Española: Gardner Bay & Punta Suárez

Dec 03, 2018 - National Geographic Islander

Today we reached the oldest island of the Archipelago, Española. Like San Cristobal, it also harbors a unique set of species that are endemic to Española. This includes the Española mockingbird, the Española lava lizard, and the Christmas iguana; a subspecies of marine iguana that is unique to Española. We also saw waved albatrosses and their chicks.

In the morning, we snorkeled and sailed on our Zodiacs around Gardner Islet. There, we found playful sea lions, schools of tropical fish, as well as many colorful marine invertebrates. At the same time, other groups kayaked around Española Island.  Later, we visited a beautiful sandy beach.

In the afternoon we visited Punta Suarez, a paradise for seabirds.  We observed waved albatrosses gliding as well as Nazca boobies, a giant tortoise from Española, a family of Galapagos hawks and many colorful marine iguanas.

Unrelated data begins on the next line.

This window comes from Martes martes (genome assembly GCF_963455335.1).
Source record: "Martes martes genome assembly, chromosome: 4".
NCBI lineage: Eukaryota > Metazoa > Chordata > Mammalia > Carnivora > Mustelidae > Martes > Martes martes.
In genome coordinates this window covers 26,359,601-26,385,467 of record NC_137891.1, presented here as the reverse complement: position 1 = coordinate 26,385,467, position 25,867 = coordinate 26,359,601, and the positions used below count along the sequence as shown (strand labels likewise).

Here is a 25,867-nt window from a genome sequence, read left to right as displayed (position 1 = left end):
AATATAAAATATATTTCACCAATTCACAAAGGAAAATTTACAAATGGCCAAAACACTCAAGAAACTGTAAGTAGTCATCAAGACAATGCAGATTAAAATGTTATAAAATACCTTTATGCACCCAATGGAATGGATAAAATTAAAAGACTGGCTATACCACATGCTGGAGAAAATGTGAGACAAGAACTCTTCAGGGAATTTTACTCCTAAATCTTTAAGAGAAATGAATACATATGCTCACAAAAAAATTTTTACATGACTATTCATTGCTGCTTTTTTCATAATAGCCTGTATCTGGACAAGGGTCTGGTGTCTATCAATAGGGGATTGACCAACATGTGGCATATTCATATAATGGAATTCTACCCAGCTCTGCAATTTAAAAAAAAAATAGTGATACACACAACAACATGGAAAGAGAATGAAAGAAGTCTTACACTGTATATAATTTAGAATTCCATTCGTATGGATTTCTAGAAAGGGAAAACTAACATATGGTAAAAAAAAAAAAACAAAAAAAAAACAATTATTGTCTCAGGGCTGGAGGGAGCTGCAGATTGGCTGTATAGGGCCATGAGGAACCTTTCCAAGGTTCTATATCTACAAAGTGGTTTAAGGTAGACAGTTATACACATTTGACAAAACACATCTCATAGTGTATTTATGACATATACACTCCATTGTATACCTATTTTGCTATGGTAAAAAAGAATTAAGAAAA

Española never ceases to amaze me, it is a paradise for the observation of wildlife, particularly of seabirds. This island has a special place in my heart.  

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About the Author

Luis Vinueza


Luis arrived in the Galápagos Islands for the first time when he was 11 years old in 1983, and from that time on he knew that Galápagos would one day be his home. He returned to the islands in 1995 and spent 14 months camping in a tent. Seven of those months were spent on Española Island, studying the relationship of reproductive success and mate retention of Nazca boobies. In 1997, he started working for the marine lab at the Charles Darwin Research Station (CDRS) on different fields including diving surveys to assess the patterns of marine biodiversity around the Galápagos Marine Reserve. His research included counting lobsters and sea cucumbers and participating as an advisor for CDRS during the negotiation process that led to the 1998 creation of the Galápagos Marine Reserve. 

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